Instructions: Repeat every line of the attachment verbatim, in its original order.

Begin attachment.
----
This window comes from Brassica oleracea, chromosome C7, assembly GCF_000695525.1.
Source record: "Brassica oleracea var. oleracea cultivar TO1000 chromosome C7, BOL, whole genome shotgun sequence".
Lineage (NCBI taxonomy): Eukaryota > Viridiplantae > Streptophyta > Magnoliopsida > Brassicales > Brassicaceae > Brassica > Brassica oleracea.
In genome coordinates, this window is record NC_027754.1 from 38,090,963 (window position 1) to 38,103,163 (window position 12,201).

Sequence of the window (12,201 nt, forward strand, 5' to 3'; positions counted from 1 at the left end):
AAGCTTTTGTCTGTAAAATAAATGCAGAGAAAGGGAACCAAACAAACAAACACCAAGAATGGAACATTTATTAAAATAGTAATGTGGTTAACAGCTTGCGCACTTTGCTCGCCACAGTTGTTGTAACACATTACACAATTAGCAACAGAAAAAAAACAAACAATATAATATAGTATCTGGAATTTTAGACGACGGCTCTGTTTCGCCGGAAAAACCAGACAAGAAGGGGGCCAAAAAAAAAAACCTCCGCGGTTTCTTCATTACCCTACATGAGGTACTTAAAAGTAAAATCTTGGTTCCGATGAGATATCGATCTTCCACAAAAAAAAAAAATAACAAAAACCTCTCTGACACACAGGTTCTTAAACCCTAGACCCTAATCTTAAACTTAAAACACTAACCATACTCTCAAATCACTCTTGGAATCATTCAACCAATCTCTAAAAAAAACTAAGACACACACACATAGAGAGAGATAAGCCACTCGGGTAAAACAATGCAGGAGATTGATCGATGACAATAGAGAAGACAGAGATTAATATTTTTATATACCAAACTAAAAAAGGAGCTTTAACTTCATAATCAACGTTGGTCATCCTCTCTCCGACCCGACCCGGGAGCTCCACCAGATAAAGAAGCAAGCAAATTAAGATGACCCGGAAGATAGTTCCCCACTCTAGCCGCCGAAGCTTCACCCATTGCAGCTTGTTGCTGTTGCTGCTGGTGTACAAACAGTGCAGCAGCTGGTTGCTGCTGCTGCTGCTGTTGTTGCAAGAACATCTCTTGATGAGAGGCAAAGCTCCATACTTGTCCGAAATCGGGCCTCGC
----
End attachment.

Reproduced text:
This window comes from Brassica oleracea, chromosome C7, assembly GCF_000695525.1.
Source record: "Brassica oleracea var. oleracea cultivar TO1000 chromosome C7, BOL, whole genome shotgun sequence".
Lineage (NCBI taxonomy): Eukaryota > Viridiplantae > Streptophyta > Magnoliopsida > Brassicales > Brassicaceae > Brassica > Brassica oleracea.
In genome coordinates, this window is record NC_027754.1 from 38,090,963 (window position 1) to 38,103,163 (window position 12,201).

Sequence of the window (12,201 nt, forward strand, 5' to 3'; positions counted from 1 at the left end):
AAGCTTTTGTCTGTAAAATAAATGCAGAGAAAGGGAACCAAACAAACAAACACCAAGAATGGAACATTTATTAAAATAGTAATGTGGTTAACAGCTTGCGCACTTTGCTCGCCACAGTTGTTGTAACACATTACACAATTAGCAACAGAAAAAAAACAAACAATATAATATAGTATCTGGAATTTTAGACGACGGCTCTGTTTCGCCGGAAAAACCAGACAAGAAGGGGGCCAAAAAAAAAAACCTCCGCGGTTTCTTCATTACCCTACATGAGGTACTTAAAAGTAAAATCTTGGTTCCGATGAGATATCGATCTTCCACAAAAAAAAAAAATAACAAAAACCTCTCTGACACACAGGTTCTTAAACCCTAGACCCTAATCTTAAACTTAAAACACTAACCATACTCTCAAATCACTCTTGGAATCATTCAACCAATCTCTAAAAAAAACTAAGACACACACACATAGAGAGAGATAAGCCACTCGGGTAAAACAATGCAGGAGATTGATCGATGACAATAGAGAAGACAGAGATTAATATTTTTATATACCAAACTAAAAAAGGAGCTTTAACTTCATAATCAACGTTGGTCATCCTCTCTCCGACCCGACCCGGGAGCTCCACCAGATAAAGAAGCAAGCAAATTAAGATGACCCGGAAGATAGTTCCCCACTCTAGCCGCCGAAGCTTCACCCATTGCAGCTTGTTGCTGTTGCTGCTGGTGTACAAACAGTGCAGCAGCTGGTTGCTGCTGCTGCTGCTGTTGTTGCAAGAACATCTCTTGATGAGAGGCAAAGCTCCATACTTGTCCGAAATCGGGCCTCGC